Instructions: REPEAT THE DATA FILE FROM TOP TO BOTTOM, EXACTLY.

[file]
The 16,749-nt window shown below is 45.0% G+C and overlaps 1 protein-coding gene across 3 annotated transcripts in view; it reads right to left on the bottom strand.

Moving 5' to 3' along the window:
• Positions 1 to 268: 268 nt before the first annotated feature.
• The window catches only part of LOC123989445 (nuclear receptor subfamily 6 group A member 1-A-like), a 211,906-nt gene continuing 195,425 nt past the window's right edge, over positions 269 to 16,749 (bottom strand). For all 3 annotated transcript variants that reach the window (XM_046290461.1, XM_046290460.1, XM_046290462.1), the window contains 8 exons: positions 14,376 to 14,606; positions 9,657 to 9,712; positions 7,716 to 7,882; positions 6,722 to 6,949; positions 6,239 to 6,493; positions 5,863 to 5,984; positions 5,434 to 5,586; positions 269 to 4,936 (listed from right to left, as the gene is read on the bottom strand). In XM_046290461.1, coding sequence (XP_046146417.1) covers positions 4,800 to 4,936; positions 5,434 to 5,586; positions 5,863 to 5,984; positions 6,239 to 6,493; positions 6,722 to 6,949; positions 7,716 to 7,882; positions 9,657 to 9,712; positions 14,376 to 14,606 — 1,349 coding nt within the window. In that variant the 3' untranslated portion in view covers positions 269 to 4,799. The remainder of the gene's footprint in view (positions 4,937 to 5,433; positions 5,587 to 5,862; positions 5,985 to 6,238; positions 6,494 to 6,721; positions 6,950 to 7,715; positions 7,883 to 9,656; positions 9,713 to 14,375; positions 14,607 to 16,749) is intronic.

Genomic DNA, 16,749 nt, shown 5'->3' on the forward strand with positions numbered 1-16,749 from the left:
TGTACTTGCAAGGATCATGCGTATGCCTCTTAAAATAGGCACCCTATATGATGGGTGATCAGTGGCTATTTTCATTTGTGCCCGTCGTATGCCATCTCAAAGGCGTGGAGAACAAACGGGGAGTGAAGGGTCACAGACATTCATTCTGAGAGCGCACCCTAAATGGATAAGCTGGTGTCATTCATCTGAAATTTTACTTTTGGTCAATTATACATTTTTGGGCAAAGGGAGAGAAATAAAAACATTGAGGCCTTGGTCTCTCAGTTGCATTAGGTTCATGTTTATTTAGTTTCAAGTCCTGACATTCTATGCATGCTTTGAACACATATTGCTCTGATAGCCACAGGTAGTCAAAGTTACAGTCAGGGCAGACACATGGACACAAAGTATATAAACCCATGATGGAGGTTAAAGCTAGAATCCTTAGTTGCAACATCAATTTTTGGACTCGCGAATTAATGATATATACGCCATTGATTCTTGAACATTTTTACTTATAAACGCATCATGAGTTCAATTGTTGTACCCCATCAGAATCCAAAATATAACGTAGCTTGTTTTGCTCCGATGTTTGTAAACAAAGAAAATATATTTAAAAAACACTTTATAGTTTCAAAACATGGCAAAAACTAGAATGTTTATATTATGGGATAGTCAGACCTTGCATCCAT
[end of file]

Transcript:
The 16,749-nt window shown below is 45.0% G+C and overlaps 1 protein-coding gene across 3 annotated transcripts in view; it reads right to left on the bottom strand.

Moving 5' to 3' along the window:
• Positions 1 to 268: 268 nt before the first annotated feature.
• The window catches only part of LOC123989445 (nuclear receptor subfamily 6 group A member 1-A-like), a 211,906-nt gene continuing 195,425 nt past the window's right edge, over positions 269 to 16,749 (bottom strand). For all 3 annotated transcript variants that reach the window (XM_046290461.1, XM_046290460.1, XM_046290462.1), the window contains 8 exons: positions 14,376 to 14,606; positions 9,657 to 9,712; positions 7,716 to 7,882; positions 6,722 to 6,949; positions 6,239 to 6,493; positions 5,863 to 5,984; positions 5,434 to 5,586; positions 269 to 4,936 (listed from right to left, as the gene is read on the bottom strand). In XM_046290461.1, coding sequence (XP_046146417.1) covers positions 4,800 to 4,936; positions 5,434 to 5,586; positions 5,863 to 5,984; positions 6,239 to 6,493; positions 6,722 to 6,949; positions 7,716 to 7,882; positions 9,657 to 9,712; positions 14,376 to 14,606 — 1,349 coding nt within the window. In that variant the 3' untranslated portion in view covers positions 269 to 4,799. The remainder of the gene's footprint in view (positions 4,937 to 5,433; positions 5,587 to 5,862; positions 5,985 to 6,238; positions 6,494 to 6,721; positions 6,950 to 7,715; positions 7,883 to 9,656; positions 9,713 to 14,375; positions 14,607 to 16,749) is intronic.

Genomic DNA, 16,749 nt, shown 5'->3' on the forward strand with positions numbered 1-16,749 from the left:
TGTACTTGCAAGGATCATGCGTATGCCTCTTAAAATAGGCACCCTATATGATGGGTGATCAGTGGCTATTTTCATTTGTGCCCGTCGTATGCCATCTCAAAGGCGTGGAGAACAAACGGGGAGTGAAGGGTCACAGACATTCATTCTGAGAGCGCACCCTAAATGGATAAGCTGGTGTCATTCATCTGAAATTTTACTTTTGGTCAATTATACATTTTTGGGCAAAGGGAGAGAAATAAAAACATTGAGGCCTTGGTCTCTCAGTTGCATTAGGTTCATGTTTATTTAGTTTCAAGTCCTGACATTCTATGCATGCTTTGAACACATATTGCTCTGATAGCCACAGGTAGTCAAAGTTACAGTCAGGGCAGACACATGGACACAAAGTATATAAACCCATGATGGAGGTTAAAGCTAGAATCCTTAGTTGCAACATCAATTTTTGGACTCGCGAATTAATGATATATACGCCATTGATTCTTGAACATTTTTACTTATAAACGCATCATGAGTTCAATTGTTGTACCCCATCAGAATCCAAAATATAACGTAGCTTGTTTTGCTCCGATGTTTGTAAACAAAGAAAATATATTTAAAAAACACTTTATAGTTTCAAAACATGGCAAAAACTAGAATGTTTATATTATGGGATAGTCAGACCTTGCATCCAT